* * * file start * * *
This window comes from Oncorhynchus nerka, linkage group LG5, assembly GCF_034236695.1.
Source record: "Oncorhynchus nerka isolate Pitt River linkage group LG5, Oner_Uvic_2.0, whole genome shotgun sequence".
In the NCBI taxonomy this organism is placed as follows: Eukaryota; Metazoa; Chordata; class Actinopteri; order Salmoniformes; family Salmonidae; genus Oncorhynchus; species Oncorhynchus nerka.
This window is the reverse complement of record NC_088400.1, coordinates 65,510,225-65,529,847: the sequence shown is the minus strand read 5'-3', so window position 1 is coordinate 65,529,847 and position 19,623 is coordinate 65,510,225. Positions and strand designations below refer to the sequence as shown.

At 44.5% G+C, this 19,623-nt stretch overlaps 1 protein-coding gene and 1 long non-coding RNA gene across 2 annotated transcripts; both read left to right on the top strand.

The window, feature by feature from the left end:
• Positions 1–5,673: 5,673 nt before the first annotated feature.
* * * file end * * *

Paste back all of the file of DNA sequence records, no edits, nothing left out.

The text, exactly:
This window comes from Oncorhynchus nerka, linkage group LG5, assembly GCF_034236695.1.
Source record: "Oncorhynchus nerka isolate Pitt River linkage group LG5, Oner_Uvic_2.0, whole genome shotgun sequence".
In the NCBI taxonomy this organism is placed as follows: Eukaryota; Metazoa; Chordata; class Actinopteri; order Salmoniformes; family Salmonidae; genus Oncorhynchus; species Oncorhynchus nerka.
This window is the reverse complement of record NC_088400.1, coordinates 65,510,225-65,529,847: the sequence shown is the minus strand read 5'-3', so window position 1 is coordinate 65,529,847 and position 19,623 is coordinate 65,510,225. Positions and strand designations below refer to the sequence as shown.

At 44.5% G+C, this 19,623-nt stretch overlaps 1 protein-coding gene and 1 long non-coding RNA gene across 2 annotated transcripts; both read left to right on the top strand.

The window, feature by feature from the left end:
• Positions 1–5,673: 5,673 nt before the first annotated feature.